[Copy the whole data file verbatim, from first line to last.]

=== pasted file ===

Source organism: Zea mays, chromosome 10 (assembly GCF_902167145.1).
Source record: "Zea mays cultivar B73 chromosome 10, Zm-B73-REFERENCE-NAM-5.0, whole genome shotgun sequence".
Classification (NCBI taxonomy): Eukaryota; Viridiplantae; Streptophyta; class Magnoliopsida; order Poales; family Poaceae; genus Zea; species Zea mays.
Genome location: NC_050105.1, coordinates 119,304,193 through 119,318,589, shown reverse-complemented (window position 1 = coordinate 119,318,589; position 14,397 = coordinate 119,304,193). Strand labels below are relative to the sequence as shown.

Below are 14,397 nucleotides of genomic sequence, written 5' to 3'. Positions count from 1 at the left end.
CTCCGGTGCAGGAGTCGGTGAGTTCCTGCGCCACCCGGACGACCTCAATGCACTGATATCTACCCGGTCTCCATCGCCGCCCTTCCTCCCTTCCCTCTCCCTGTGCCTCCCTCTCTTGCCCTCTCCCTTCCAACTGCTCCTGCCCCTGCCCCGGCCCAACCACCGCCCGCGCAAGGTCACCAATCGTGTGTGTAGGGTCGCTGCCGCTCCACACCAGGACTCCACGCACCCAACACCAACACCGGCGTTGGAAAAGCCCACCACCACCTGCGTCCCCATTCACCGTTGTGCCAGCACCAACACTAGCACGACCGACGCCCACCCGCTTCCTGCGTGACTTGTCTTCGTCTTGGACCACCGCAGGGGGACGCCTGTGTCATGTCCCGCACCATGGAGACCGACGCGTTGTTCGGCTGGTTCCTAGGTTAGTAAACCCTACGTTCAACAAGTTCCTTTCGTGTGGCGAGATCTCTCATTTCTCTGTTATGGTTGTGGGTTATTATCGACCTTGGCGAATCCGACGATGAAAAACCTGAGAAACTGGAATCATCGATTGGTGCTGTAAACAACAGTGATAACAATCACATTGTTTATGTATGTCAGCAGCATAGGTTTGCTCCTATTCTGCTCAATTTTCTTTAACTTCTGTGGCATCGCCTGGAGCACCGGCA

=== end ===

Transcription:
Source organism: Zea mays, chromosome 10 (assembly GCF_902167145.1).
Source record: "Zea mays cultivar B73 chromosome 10, Zm-B73-REFERENCE-NAM-5.0, whole genome shotgun sequence".
Classification (NCBI taxonomy): Eukaryota; Viridiplantae; Streptophyta; class Magnoliopsida; order Poales; family Poaceae; genus Zea; species Zea mays.
Genome location: NC_050105.1, coordinates 119,304,193 through 119,318,589, shown reverse-complemented (window position 1 = coordinate 119,318,589; position 14,397 = coordinate 119,304,193). Strand labels below are relative to the sequence as shown.

Below are 14,397 nucleotides of genomic sequence, written 5' to 3'. Positions count from 1 at the left end.
CTCCGGTGCAGGAGTCGGTGAGTTCCTGCGCCACCCGGACGACCTCAATGCACTGATATCTACCCGGTCTCCATCGCCGCCCTTCCTCCCTTCCCTCTCCCTGTGCCTCCCTCTCTTGCCCTCTCCCTTCCAACTGCTCCTGCCCCTGCCCCGGCCCAACCACCGCCCGCGCAAGGTCACCAATCGTGTGTGTAGGGTCGCTGCCGCTCCACACCAGGACTCCACGCACCCAACACCAACACCGGCGTTGGAAAAGCCCACCACCACCTGCGTCCCCATTCACCGTTGTGCCAGCACCAACACTAGCACGACCGACGCCCACCCGCTTCCTGCGTGACTTGTCTTCGTCTTGGACCACCGCAGGGGGACGCCTGTGTCATGTCCCGCACCATGGAGACCGACGCGTTGTTCGGCTGGTTCCTAGGTTAGTAAACCCTACGTTCAACAAGTTCCTTTCGTGTGGCGAGATCTCTCATTTCTCTGTTATGGTTGTGGGTTATTATCGACCTTGGCGAATCCGACGATGAAAAACCTGAGAAACTGGAATCATCGATTGGTGCTGTAAACAACAGTGATAACAATCACATTGTTTATGTATGTCAGCAGCATAGGTTTGCTCCTATTCTGCTCAATTTTCTTTAACTTCTGTGGCATCGCCTGGAGCACCGGCA